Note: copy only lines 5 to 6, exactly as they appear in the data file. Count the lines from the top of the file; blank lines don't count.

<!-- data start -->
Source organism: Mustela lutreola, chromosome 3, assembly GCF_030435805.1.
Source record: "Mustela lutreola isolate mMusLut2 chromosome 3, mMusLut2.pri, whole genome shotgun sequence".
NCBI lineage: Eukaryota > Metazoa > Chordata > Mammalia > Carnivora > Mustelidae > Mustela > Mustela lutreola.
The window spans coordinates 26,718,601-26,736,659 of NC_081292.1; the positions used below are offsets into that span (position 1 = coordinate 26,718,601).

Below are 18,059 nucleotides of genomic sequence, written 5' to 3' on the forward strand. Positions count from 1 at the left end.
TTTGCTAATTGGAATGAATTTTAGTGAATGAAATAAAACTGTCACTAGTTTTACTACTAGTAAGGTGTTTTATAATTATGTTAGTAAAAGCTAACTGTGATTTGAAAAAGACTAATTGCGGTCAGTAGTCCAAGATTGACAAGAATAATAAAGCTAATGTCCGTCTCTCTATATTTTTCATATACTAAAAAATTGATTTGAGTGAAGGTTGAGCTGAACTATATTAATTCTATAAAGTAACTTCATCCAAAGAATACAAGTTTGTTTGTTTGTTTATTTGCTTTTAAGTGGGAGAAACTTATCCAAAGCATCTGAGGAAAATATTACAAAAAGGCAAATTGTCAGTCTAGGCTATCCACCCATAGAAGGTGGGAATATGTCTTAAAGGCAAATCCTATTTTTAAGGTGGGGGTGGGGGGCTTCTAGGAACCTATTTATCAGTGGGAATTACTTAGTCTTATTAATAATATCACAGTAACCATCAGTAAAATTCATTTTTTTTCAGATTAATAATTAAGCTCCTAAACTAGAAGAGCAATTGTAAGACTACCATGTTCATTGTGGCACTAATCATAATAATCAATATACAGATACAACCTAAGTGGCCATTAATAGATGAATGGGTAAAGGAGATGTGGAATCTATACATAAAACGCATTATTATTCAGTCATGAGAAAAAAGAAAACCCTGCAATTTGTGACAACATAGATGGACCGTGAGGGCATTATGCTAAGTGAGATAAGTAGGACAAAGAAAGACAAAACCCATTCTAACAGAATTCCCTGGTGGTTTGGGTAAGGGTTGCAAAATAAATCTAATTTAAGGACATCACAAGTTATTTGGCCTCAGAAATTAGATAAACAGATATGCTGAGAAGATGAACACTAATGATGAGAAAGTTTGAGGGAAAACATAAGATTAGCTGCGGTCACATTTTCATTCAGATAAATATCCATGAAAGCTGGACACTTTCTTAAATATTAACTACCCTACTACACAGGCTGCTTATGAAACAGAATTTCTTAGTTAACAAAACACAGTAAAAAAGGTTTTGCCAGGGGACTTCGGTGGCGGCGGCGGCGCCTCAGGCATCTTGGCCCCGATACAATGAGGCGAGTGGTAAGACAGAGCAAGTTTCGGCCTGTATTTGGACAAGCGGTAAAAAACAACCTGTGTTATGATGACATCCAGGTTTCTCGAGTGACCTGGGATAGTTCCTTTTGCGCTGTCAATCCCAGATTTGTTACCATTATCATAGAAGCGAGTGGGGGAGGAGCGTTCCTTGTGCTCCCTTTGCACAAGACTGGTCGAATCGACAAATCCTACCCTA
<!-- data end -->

Below are 18,059 nucleotides of genomic sequence, written 5' to 3' on the forward strand. Positions count from 1 at the left end.
TTTGCTAATTGGAATGAATTTTAGTGAATGAAATAAAACTGTCACTAGTTTTACTACTAGTAAGGTGTTTTATAATTATGTTAGTAAAAGCTAACTGTGATTTGAAAAAGACTAATTGCGGTCAGTAGTCCAAGATTGACAAGAATAATAAAGCTAATGTCCGTCTCTCTATATTTTTCATATACTAAAAAATTGATTTGAGTGAAGGTTGAGCTGAACTATATTAATTCTATAAAGTAACTTCATCCAAAGAATACAAGTTTGTTTGTTTGTTTATTTGCTTTTAAGTGGGAGAAACTTATCCAAAGCATCTGAGGAAAATATTACAAAAAGGCAAATTGTCAGTCTAGGCTATCCACCCATAGAAGGTGGGAATATGTCTTAAAGGCAAATCCTATTTTTAAGGTGGGGGTGGGGGGCTTCTAGGAACCTATTTATCAGTGGGAATTACTTAGTCTTATTAATAATATCACAGTAACCATCAGTAAAATTCATTTTTTTTCAGATTAATAATTAAGCTCCTAAACTAGAAGAGCAATTGTAAGACTACCATGTTCATTGTGGCACTAATCATAATAATCAATATACAGATACAACCTAAGTGGCCATTAATAGATGAATGGGTAAAGGAGATGTGGAATCTATACATAAAACGCATTATTATTCAGTCATGAGAAAAAAGAAAACCCTGCAATTTGTGACAACATAGATGGACCGTGAGGGCATTATGCTAAGTGAGATAAGTAGGACAAAGAAAGACAAAACCCATTCTAACAGAATTCCCTGGTGGTTTGGGTAAGGGTTGCAAAATAAATCTAATTTAAGGACATCACAAGTTATTTGGCCTCAGAAATTAGATAAACAGATATGCTGAGAAGATGAACACTAATGATGAGAAAGTTTGAGGGAAAACATAAGATTAGCTGCGGTCACATTTTCATTCAGATAAATATCCATGAAAGCTGGACACTTTCTTAAATATTAACTACCCTACTACACAGGCTGCTTATGAAACAGAATTTCTTAGTTAACAAAACACAGTAAAAAAGGTTTTGCCAGGGGACTTCGGTGGCGGCGGCGGCGCCTCAGGCATCTTGGCCCCGATACAATGAGGCGAGTGGTAAGACAGAGCAAGTTTCGGCCTGTATTTGGACAAGCGGTAAAAAACAACCTGTGTTATGATGACATCCAGGTTTCTCGAGTGACCTGGGATAGTTCCTTTTGCGCTGTCAATCCCAGATTTGTTACCATTATCATAGAAGCGAGTGGGGGAGGAGCGTTCCTTGTGCTCCCTTTGCACAAGACTGGTCGAATCGACAAATCCTACCCTA